General Question

717richboy's avatar

What two banks did President George Bush nationalize?

Asked by 717richboy (234points) March 14th, 2012

Thank you in advance.

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13 Answers

marinelife's avatar

Bush did not nationalize the bands. He simply invested US funds in the banking system.

JLeslie's avatar

The federal monies given to banks did spur on big banks eating up other banks. But nationalize a bank? Do you mean the government owns and runs the bank?

thorninmud's avatar

Bush’s 2008 TARP plan gave the government partial ownership of nine banks, not two:

Goldman Sachs, Morgan Stanley, JP Morgan, Bank of America, Merrill Lynch, Citigroup, Wells Fargo, Bank of New York Mellon and State Street.

717richboy's avatar

Yes, I guess I mean government owns and runs. Sorry for the confusion.

jaytkay's avatar

If someone is telling you that 2 banks were nationalized, ask them which two.

YARNLADY's avatar

What? This never happened.

JLeslie's avatar

@thorninmud Are you sure partial ownership is right? I think of it as a loan that was giving. My husband’s bank has paid back the loan in full. They did have to do a lot of reporting once Obama tightened up the requirements that came along with taking the money, but the government did not own a part of the bank. To clairfy, my husband’s bank is not one of the ones you listed.

My husband said that basically they were forced to take the money, even though they could have done fine without it. Banks who did not take, ran more risk of being taken over by other banks who did take money.

thorninmud's avatar

@JLeslie Here are the terms of the 2008 TARP bailout. Treasury bought “senior preferred” stock in the banks. Stock is an ownership stake. Preferred stock doesn’t confer voting rights, but the TARP also gave Treasury warrants (similar to an option) to buy a smaller amount of common stock, which does confer voting rights.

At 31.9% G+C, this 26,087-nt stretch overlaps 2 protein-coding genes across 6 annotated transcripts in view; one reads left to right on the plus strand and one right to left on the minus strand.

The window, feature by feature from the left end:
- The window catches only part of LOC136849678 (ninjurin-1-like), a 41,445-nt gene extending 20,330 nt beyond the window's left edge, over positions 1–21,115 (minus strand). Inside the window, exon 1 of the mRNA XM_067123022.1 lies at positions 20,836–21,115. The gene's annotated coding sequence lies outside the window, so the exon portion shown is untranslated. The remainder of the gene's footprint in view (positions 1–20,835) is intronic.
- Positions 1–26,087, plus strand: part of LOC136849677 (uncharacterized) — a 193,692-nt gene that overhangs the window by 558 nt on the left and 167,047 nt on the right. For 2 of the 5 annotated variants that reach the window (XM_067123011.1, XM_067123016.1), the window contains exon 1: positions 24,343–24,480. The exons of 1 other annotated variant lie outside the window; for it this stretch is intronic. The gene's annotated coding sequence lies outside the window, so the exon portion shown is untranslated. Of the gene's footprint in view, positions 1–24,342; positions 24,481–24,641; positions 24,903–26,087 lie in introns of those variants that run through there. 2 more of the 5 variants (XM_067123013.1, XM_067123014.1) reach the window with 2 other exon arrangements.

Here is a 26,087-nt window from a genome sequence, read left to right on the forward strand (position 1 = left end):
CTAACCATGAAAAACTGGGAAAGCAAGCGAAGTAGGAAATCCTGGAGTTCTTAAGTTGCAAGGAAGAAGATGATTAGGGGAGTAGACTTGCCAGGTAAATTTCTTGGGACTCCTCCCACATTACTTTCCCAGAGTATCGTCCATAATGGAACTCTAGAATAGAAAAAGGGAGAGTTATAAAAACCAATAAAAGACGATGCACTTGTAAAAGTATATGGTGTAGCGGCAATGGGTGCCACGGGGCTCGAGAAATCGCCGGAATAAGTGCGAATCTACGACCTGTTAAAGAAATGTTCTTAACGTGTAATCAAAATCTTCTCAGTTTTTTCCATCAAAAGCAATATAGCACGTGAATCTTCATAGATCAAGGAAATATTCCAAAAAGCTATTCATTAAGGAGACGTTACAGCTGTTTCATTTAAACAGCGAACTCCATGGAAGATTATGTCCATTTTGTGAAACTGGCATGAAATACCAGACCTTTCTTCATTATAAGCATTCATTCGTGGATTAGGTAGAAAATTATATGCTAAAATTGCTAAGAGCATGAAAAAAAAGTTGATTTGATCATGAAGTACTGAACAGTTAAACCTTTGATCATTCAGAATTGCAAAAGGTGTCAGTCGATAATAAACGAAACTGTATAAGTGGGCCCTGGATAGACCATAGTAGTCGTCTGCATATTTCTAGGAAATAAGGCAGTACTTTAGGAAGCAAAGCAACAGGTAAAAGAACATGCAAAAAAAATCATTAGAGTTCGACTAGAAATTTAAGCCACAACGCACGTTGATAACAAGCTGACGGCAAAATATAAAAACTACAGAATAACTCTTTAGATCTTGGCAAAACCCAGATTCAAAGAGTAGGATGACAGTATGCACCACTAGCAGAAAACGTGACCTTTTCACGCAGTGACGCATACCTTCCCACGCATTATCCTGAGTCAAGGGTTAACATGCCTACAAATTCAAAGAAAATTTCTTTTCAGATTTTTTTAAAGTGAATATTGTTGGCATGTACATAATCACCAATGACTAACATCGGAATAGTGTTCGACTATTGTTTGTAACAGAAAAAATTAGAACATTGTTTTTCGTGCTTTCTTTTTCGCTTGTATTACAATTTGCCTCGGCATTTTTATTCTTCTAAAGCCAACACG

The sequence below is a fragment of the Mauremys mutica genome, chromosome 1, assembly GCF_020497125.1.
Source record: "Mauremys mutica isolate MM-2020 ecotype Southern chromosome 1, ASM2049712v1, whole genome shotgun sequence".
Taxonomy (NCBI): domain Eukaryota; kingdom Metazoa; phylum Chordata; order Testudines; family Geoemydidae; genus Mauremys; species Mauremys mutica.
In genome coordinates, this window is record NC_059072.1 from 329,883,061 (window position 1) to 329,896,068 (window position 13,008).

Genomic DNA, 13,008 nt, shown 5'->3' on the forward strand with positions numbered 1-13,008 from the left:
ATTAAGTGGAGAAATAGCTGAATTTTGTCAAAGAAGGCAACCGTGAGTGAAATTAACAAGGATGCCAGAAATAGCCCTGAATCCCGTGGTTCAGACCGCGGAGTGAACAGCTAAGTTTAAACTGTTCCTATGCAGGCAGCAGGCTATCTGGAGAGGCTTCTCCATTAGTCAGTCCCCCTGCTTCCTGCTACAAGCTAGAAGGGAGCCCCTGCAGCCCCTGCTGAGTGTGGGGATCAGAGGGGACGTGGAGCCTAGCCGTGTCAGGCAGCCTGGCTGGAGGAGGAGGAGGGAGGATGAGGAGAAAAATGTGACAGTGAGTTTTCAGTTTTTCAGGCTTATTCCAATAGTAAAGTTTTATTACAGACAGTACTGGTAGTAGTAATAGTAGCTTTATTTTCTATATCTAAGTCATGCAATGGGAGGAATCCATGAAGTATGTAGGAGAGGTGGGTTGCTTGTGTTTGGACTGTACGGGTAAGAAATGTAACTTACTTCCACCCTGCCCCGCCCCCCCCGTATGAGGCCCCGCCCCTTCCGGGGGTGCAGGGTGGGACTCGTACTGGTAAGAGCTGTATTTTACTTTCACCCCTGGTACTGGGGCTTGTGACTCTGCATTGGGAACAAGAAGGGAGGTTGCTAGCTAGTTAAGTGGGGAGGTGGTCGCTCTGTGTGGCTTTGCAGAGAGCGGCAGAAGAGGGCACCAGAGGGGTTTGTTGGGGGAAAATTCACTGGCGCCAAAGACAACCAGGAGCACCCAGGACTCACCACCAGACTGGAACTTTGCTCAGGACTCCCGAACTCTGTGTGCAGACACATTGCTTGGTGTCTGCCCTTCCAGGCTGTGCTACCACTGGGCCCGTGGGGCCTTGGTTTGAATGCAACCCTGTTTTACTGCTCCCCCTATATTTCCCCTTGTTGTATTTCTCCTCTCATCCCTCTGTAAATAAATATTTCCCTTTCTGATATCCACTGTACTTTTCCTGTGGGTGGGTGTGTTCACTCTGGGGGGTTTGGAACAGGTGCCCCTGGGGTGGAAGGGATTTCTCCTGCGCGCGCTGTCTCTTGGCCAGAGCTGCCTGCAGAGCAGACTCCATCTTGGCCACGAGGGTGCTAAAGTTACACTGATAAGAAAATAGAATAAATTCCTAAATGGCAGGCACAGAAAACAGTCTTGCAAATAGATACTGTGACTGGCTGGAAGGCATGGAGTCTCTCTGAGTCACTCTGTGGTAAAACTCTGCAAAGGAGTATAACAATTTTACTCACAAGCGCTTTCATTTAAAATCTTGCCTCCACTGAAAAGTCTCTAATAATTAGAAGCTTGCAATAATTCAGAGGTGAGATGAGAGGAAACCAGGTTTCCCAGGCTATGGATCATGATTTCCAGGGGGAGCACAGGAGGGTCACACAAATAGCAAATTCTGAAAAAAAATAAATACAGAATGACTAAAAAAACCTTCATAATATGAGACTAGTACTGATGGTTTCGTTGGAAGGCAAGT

This amounts to a loan, because the bank agreed to pay a certain dividend on the preferred shares (like interest on a loan), and the government allowed them to buy back the shares (like repaying a loan). But it was still technically an ownership stake.

JLeslie's avatar

@thorninmud Ok, thanks for the explanation. But the right wing portrayed it as something that it wasn’t in my opinion. Would you agree?

tedd's avatar

There hasn’t been a nationalized bank in the US since the early 1800’s.

The Founding Fathers had set one up at the birth of the nation though, ironically enough. Funny which parts of the Founding Fathers creed the far right likes to emphasize and which parts it likes to ignore these days.

thorninmud's avatar

@JLeslie I’m not sure exactly which claims by the right you mean. The main distortion by the right, I think, has been making it look like the bailouts were all Obama’s idea, when they were actually launched by Bush.

There has been opposition to the bailouts from both sides though, typically to the effect that this created a “moral hazard”, in other words that the bailout protected the banks from reaping the consequences of their risky behavior, thus removing any incentive to behave responsibly. Many on the left framed it as “privatizing profits while socializing risk”.

In the end, I’m not sure what to believe. The TARP bailouts will end up costing very little, as it turns out. We’re still on the hook for a lot of the money we gave to AIG, but we actually made money on many other bailouts. Many argue that it was an artificial crisis, and that the consequences of not bailing out wouldn’t have been so dire. Others say the consequences would have been catastrophic. I have no idea who’s right.

JLeslie's avatar

@thorninmud I’m a democrat and fairly liberal, and I too have mixed feelings about the bank bailouts. I was only intending to say that the right has worded things so that many of It’s constituents believed the government was trying to take over banks. It fed into the socialist hysteria.

thorninmud's avatar

@JLeslie Oh yeah, the socialist hysteria. AKA “government takeover”. God save us.

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